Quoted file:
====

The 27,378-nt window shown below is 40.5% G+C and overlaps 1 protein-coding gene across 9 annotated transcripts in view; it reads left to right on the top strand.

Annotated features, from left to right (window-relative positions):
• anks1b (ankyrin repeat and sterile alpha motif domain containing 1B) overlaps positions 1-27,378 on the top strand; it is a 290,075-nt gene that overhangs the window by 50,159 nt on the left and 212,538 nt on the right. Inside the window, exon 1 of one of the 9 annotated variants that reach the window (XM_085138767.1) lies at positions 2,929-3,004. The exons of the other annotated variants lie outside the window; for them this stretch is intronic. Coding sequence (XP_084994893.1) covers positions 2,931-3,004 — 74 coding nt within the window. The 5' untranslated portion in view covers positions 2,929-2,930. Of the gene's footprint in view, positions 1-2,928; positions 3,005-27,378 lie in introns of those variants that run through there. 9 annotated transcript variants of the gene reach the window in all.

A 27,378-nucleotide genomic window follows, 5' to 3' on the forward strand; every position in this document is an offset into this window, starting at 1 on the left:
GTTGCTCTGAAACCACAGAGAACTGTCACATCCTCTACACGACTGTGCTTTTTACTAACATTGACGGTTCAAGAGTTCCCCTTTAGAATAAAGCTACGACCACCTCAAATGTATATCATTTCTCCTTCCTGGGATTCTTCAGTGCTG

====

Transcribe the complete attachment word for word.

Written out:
The 27,378-nt window shown below is 40.5% G+C and overlaps 1 protein-coding gene across 9 annotated transcripts in view; it reads left to right on the top strand.

Annotated features, from left to right (window-relative positions):
• anks1b (ankyrin repeat and sterile alpha motif domain containing 1B) overlaps positions 1-27,378 on the top strand; it is a 290,075-nt gene that overhangs the window by 50,159 nt on the left and 212,538 nt on the right. Inside the window, exon 1 of one of the 9 annotated variants that reach the window (XM_085138767.1) lies at positions 2,929-3,004. The exons of the other annotated variants lie outside the window; for them this stretch is intronic. Coding sequence (XP_084994893.1) covers positions 2,931-3,004 — 74 coding nt within the window. The 5' untranslated portion in view covers positions 2,929-2,930. Of the gene's footprint in view, positions 1-2,928; positions 3,005-27,378 lie in introns of those variants that run through there. 9 annotated transcript variants of the gene reach the window in all.

A 27,378-nucleotide genomic window follows, 5' to 3' on the forward strand; every position in this document is an offset into this window, starting at 1 on the left:
GTTGCTCTGAAACCACAGAGAACTGTCACATCCTCTACACGACTGTGCTTTTTACTAACATTGACGGTTCAAGAGTTCCCCTTTAGAATAAAGCTACGACCACCTCAAATGTATATCATTTCTCCTTCCTGGGATTCTTCAGTGCTG